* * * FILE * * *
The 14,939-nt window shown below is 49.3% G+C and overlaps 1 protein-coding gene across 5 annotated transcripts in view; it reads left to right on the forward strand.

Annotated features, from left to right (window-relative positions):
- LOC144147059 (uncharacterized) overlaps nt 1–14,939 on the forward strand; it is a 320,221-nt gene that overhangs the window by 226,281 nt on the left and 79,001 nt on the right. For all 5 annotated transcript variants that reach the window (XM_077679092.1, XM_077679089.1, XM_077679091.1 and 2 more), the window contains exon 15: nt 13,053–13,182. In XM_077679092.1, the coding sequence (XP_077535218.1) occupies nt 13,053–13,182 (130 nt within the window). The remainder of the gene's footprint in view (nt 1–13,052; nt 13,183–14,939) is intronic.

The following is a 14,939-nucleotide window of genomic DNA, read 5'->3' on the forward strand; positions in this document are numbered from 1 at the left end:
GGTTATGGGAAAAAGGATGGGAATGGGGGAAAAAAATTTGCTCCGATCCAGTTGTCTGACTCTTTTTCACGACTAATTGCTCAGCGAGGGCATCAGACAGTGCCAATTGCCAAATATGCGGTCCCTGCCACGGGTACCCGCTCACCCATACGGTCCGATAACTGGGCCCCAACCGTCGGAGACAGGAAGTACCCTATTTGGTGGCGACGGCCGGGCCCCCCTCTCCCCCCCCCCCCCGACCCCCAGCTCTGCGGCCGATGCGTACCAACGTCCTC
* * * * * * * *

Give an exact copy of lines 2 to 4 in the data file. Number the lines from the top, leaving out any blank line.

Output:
Annotated features, from left to right (window-relative positions):
- LOC144147059 (uncharacterized) overlaps nt 1–14,939 on the forward strand; it is a 320,221-nt gene that overhangs the window by 226,281 nt on the left and 79,001 nt on the right. For all 5 annotated transcript variants that reach the window (XM_077679092.1, XM_077679089.1, XM_077679091.1 and 2 more), the window contains exon 15: nt 13,053–13,182. In XM_077679092.1, the coding sequence (XP_077535218.1) occupies nt 13,053–13,182 (130 nt within the window). The remainder of the gene's footprint in view (nt 1–13,052; nt 13,183–14,939) is intronic.

The following is a 14,939-nucleotide window of genomic DNA, read 5'->3' on the forward strand; positions in this document are numbered from 1 at the left end: